He told me I have nice eyebrows. Eyebrows. Not you have beautiful eyes or I like your smile or I love your laugh or even damn girl your ass looks good in those jeans. Nope. Eyebrows. He likes my eyebrows. It is the most random complement I have ever received, but I don’t really care because I’m not interested anyway. I told him thank you, and let him know that I was with someone else… which in that moment, was no longer actually true, but I didn’t feel the need to explain that to him. Later while we were dancing, he asked me if my boyfriend would be jealous. I raised my eyebrows. Boyfriend? No te dije novio. Dije novi-a. I turned under his arm. ¿Eres bisexual? He asked. I nodded. We continued dancing. ¿Ella es bella? He wanted to know. Sí. I replied. He leaned in for a spot turn and with a flirtatious grin, asked ¿Más qué tú? I nodded emphatically. He raised his eyebrows in disbelief. ¿De verdad? I stopped dancing and looked him in the eyes: Yes, she really is.
But what I really wanted to tell him was that she made me nervous from the very first moment I saw her. Nervous in that way that fills your stomach with a strange fluttery feeling, and I knew even from across the room that I was in trouble. Then she smiled and I melted. It took me two weeks to even get up the courage to talk to her, and then magically one day, I got her phone number in an uncharacteristically sly and unassuming way, and she got mine, and we haven’t stopped talking since.
I wanted to tell him that loving her has made me a better person. I have been small and powerful, gigantic and fragile and everything in between. My heart has become a kinder, more inviting place. I have grown more patient. I have learned to give better hugs, to sit with terrible and watch it transform, and to not take so much so personally, especially when angry. I have learned to be vulnerable and let others bear witness to my own sadness. And to not always be so strong and solitary.
The way I interact and empathize with others has changed because of my interactions with her, and if I were to tell her all of this, she would brush it off, not acknowledge that she has been any sort of positive influence, and she would tell me I am prettier than her. But gifts don’t always know they are gifts. We can’t always see the light and warmth we emanate.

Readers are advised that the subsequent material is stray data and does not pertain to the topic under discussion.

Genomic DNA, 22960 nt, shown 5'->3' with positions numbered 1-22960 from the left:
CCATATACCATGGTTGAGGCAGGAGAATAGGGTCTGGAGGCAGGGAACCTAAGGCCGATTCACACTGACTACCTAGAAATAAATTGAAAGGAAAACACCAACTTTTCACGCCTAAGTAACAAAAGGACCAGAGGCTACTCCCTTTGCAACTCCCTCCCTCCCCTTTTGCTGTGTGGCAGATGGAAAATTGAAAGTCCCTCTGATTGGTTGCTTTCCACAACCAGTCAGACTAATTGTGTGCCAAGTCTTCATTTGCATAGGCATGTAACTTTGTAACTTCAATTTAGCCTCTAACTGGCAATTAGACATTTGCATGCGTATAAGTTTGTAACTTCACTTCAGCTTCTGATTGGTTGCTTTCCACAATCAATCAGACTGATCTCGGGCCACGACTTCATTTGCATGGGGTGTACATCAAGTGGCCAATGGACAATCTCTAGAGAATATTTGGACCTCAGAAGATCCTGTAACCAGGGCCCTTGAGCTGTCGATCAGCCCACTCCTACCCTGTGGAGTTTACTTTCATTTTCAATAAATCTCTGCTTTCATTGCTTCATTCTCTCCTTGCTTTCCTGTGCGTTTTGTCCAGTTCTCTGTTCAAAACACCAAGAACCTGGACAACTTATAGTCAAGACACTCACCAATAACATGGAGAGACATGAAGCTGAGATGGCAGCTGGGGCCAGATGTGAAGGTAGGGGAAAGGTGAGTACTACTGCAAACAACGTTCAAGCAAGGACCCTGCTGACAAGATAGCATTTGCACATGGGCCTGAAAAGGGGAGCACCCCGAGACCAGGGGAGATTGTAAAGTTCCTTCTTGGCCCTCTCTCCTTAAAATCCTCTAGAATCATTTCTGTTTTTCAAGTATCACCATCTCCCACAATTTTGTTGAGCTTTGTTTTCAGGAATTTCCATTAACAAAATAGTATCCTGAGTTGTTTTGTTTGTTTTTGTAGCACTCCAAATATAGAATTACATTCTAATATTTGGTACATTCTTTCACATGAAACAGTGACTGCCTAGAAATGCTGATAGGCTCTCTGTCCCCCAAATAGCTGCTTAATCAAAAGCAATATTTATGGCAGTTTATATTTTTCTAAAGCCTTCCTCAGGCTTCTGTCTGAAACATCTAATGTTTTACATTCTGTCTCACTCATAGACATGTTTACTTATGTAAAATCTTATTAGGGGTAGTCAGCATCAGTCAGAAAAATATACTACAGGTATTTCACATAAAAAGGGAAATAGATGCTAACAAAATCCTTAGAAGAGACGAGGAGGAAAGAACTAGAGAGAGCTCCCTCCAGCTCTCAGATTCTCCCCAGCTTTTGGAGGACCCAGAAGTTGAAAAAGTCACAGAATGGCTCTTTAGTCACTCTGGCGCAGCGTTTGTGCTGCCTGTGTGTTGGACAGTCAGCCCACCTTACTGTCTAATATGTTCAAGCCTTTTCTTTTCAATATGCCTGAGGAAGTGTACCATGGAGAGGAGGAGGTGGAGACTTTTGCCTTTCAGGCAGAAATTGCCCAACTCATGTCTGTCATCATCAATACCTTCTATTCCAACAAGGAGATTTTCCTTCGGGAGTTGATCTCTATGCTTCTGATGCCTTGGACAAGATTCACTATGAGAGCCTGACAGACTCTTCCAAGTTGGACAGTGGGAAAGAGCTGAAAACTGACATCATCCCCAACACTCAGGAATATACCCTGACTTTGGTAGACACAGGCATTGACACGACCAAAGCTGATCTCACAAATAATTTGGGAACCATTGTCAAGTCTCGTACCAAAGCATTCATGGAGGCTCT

And as I was typing this I received a call, notifying me that my grandfather had passed away. I told my son what had happened, and he was thoughtful for a moment before he said earnestly: It is a good thing he died after Christmas. My maternal grandfather had passed away on Christmas day when I was a child, so I had to agree, but I was curious to hear his reasoning, so I asked him why, and he told me: Because that way he didn’t miss out on getting presents!
Presents. Presents are pretty important when you are five, so in his own five-year-old logic, my son was showing a great deal of empathy for his great-grandpa, but what it immediately made me think of is the way people talk about the present as a gift. I started thinking about presents and the present and this one brief and delicate life we are given. And I realized that the best way to celebrate the life of my grandfather is to live like every single day is Christmas. Like unless we live our life as if we are driving a stolen car we are not living it. Like being loved and loving others as often and as honestly as possible might be the best present we could ever hope to unwrap. Like no matter how it turns out, loving another person with your whole heart is never a mistake. Like being heartbroken is really just an opportunity for your heart to grow bigger.